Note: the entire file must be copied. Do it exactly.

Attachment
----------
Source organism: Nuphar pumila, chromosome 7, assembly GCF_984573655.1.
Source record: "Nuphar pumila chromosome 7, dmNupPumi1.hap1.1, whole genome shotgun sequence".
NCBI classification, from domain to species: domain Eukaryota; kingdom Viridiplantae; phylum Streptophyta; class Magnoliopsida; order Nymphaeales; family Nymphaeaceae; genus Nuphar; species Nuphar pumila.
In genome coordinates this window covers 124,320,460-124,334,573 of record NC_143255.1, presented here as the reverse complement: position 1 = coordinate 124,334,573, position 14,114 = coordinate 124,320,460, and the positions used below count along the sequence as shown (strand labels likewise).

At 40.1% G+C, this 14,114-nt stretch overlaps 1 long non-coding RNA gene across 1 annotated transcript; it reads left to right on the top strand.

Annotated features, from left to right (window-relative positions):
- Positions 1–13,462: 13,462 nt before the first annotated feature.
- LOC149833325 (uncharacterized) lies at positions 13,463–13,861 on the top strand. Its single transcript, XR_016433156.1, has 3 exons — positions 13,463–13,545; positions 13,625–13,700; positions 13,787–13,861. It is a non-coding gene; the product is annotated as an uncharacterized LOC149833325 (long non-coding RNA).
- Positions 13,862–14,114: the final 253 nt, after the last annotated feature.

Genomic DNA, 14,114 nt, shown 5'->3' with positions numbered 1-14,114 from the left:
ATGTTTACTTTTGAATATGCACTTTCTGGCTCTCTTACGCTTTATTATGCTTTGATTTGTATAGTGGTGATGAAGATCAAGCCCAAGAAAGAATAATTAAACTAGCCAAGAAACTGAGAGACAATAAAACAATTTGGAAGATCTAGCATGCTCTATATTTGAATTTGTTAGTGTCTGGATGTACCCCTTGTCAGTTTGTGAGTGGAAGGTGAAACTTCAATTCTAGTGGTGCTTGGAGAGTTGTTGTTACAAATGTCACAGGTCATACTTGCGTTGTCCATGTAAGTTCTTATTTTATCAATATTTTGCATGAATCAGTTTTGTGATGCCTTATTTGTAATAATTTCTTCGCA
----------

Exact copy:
Source organism: Nuphar pumila, chromosome 7, assembly GCF_984573655.1.
Source record: "Nuphar pumila chromosome 7, dmNupPumi1.hap1.1, whole genome shotgun sequence".
NCBI classification, from domain to species: domain Eukaryota; kingdom Viridiplantae; phylum Streptophyta; class Magnoliopsida; order Nymphaeales; family Nymphaeaceae; genus Nuphar; species Nuphar pumila.
In genome coordinates this window covers 124,320,460-124,334,573 of record NC_143255.1, presented here as the reverse complement: position 1 = coordinate 124,334,573, position 14,114 = coordinate 124,320,460, and the positions used below count along the sequence as shown (strand labels likewise).

At 40.1% G+C, this 14,114-nt stretch overlaps 1 long non-coding RNA gene across 1 annotated transcript; it reads left to right on the top strand.

Annotated features, from left to right (window-relative positions):
- Positions 1–13,462: 13,462 nt before the first annotated feature.
- LOC149833325 (uncharacterized) lies at positions 13,463–13,861 on the top strand. Its single transcript, XR_016433156.1, has 3 exons — positions 13,463–13,545; positions 13,625–13,700; positions 13,787–13,861. It is a non-coding gene; the product is annotated as an uncharacterized LOC149833325 (long non-coding RNA).
- Positions 13,862–14,114: the final 253 nt, after the last annotated feature.

Genomic DNA, 14,114 nt, shown 5'->3' with positions numbered 1-14,114 from the left:
ATGTTTACTTTTGAATATGCACTTTCTGGCTCTCTTACGCTTTATTATGCTTTGATTTGTATAGTGGTGATGAAGATCAAGCCCAAGAAAGAATAATTAAACTAGCCAAGAAACTGAGAGACAATAAAACAATTTGGAAGATCTAGCATGCTCTATATTTGAATTTGTTAGTGTCTGGATGTACCCCTTGTCAGTTTGTGAGTGGAAGGTGAAACTTCAATTCTAGTGGTGCTTGGAGAGTTGTTGTTACAAATGTCACAGGTCATACTTGCGTTGTCCATGTAAGTTCTTATTTTATCAATATTTTGCATGAATCAGTTTTGTGATGCCTTATTTGTAATAATTTCTTCGCA